Children's play in cross-cultural perspective: A new look at the Six Cultures study

Carolyn Pope Edwards

Research output: Contribution to journalReview articlepeer-review

83 Scopus citations

Abstract

A qualitative and quantitative reanalysis of the Six Cultures data on children's play, collected in the 1950s, was performed to revisit worlds of childhood during a time when sample communities were more isolated from mass markets and media than they are today. A count was performed of children aged 3 to 10 in each community sample scored as engaging in creative-constructive play, fantasy play, role play, and games with rules. Children from Nyansongo and Khalapur scored lowest overall, those from Tarong and Juxtlahuaca scored intermediate, and those from Taira and Orchard Town scored highest. Cultural norms and opportunities determined how the kinds of play were stimulated by the physical and social environments (e.g., whether adults encouraged work versus play, whether children had freedom for exploration and motivation to practice adult roles through play, and whether the environment provided easy access to models and materials for creative and constructive play).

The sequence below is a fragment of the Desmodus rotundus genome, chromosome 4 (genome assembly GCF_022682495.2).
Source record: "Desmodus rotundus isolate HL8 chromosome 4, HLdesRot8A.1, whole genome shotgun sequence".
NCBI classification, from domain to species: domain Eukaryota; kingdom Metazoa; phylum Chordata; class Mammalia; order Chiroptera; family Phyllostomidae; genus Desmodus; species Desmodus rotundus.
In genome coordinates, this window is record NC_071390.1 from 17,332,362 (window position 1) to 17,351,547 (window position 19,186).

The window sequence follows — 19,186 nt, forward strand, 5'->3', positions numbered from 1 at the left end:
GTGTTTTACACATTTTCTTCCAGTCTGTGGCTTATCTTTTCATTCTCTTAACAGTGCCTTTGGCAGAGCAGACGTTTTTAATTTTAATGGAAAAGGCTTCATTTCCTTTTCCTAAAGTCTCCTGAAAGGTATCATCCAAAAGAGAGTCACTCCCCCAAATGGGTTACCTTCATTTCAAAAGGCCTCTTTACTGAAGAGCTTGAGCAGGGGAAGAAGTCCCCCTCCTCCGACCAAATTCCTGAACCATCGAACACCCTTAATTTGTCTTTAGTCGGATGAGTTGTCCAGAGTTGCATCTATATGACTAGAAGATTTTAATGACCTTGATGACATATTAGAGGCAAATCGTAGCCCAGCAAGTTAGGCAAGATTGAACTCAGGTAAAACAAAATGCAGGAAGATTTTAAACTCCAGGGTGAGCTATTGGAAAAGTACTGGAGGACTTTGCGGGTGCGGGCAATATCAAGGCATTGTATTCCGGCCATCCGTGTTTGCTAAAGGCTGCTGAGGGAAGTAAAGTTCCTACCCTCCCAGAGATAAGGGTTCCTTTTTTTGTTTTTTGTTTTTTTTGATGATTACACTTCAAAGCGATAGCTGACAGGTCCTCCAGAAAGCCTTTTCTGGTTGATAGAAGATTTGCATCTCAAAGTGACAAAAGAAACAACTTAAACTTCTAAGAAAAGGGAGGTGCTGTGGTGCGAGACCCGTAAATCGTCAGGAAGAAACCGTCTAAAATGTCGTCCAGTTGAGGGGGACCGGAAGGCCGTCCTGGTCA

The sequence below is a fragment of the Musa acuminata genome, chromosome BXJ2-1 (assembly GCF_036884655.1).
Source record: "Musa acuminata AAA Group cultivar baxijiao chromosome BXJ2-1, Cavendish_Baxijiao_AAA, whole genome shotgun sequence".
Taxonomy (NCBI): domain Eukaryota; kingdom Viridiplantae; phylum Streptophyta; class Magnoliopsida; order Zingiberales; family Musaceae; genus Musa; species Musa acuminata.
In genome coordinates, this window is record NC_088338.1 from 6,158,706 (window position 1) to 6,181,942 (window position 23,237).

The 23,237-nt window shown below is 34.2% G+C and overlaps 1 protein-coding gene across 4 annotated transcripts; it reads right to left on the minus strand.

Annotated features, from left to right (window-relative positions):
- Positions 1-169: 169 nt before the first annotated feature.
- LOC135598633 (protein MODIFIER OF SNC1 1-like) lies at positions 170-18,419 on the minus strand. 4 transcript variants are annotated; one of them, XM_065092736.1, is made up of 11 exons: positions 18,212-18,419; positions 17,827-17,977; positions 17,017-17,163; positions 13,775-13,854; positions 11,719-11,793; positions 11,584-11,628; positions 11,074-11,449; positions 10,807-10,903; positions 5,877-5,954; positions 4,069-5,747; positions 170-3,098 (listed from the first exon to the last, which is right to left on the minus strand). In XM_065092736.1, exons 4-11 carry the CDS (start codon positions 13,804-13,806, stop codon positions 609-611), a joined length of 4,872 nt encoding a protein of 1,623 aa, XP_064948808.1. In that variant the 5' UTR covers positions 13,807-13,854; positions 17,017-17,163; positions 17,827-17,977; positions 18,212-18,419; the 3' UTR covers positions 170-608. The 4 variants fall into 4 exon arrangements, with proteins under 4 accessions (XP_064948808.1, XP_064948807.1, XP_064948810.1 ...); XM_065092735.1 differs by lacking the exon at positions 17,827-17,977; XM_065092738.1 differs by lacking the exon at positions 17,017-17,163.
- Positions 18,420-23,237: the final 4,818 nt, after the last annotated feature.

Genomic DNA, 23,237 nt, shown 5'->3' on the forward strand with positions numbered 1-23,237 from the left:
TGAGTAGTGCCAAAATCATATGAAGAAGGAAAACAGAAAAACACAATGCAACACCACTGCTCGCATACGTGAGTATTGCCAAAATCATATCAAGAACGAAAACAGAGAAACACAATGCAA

Original languageEnglish (US)
Pages (from-to)318-338
Number of pages21
JournalCross-Cultural Research
Volume34
Issue number4
DOIs
StatePublished - Nov 2000

ASJC Scopus subject areas

  • Anthropology
  • Arts and Humanities (miscellaneous)
  • Psychology (miscellaneous)

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